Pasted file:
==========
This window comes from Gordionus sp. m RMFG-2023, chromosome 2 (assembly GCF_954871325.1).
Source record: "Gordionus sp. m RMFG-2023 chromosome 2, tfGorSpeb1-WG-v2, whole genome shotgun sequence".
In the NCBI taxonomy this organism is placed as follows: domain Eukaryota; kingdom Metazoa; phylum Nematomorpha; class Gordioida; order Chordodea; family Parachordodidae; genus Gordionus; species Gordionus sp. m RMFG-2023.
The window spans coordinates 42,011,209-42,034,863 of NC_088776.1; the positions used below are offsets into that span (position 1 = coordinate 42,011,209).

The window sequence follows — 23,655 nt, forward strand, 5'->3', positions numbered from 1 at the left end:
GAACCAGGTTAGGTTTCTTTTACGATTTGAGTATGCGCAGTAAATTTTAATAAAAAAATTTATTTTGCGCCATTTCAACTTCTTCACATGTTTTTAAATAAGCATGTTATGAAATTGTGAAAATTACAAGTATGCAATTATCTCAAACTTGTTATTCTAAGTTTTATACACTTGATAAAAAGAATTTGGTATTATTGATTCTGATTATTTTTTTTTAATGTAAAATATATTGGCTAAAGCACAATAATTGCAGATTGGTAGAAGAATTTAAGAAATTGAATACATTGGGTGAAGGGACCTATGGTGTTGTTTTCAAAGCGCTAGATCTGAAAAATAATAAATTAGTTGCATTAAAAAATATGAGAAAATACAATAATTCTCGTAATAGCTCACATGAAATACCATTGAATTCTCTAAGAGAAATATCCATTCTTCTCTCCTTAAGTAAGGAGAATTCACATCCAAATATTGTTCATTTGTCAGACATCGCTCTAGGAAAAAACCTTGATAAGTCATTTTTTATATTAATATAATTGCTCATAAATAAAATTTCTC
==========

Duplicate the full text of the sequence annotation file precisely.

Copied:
This window comes from Gordionus sp. m RMFG-2023, chromosome 2 (assembly GCF_954871325.1).
Source record: "Gordionus sp. m RMFG-2023 chromosome 2, tfGorSpeb1-WG-v2, whole genome shotgun sequence".
In the NCBI taxonomy this organism is placed as follows: domain Eukaryota; kingdom Metazoa; phylum Nematomorpha; class Gordioida; order Chordodea; family Parachordodidae; genus Gordionus; species Gordionus sp. m RMFG-2023.
The window spans coordinates 42,011,209-42,034,863 of NC_088776.1; the positions used below are offsets into that span (position 1 = coordinate 42,011,209).

The window sequence follows — 23,655 nt, forward strand, 5'->3', positions numbered from 1 at the left end:
GAACCAGGTTAGGTTTCTTTTACGATTTGAGTATGCGCAGTAAATTTTAATAAAAAAATTTATTTTGCGCCATTTCAACTTCTTCACATGTTTTTAAATAAGCATGTTATGAAATTGTGAAAATTACAAGTATGCAATTATCTCAAACTTGTTATTCTAAGTTTTATACACTTGATAAAAAGAATTTGGTATTATTGATTCTGATTATTTTTTTTTAATGTAAAATATATTGGCTAAAGCACAATAATTGCAGATTGGTAGAAGAATTTAAGAAATTGAATACATTGGGTGAAGGGACCTATGGTGTTGTTTTCAAAGCGCTAGATCTGAAAAATAATAAATTAGTTGCATTAAAAAATATGAGAAAATACAATAATTCTCGTAATAGCTCACATGAAATACCATTGAATTCTCTAAGAGAAATATCCATTCTTCTCTCCTTAAGTAAGGAGAATTCACATCCAAATATTGTTCATTTGTCAGACATCGCTCTAGGAAAAAACCTTGATAAGTCATTTTTTATATTAATATAATTGCTCATAAATAAAATTTCTC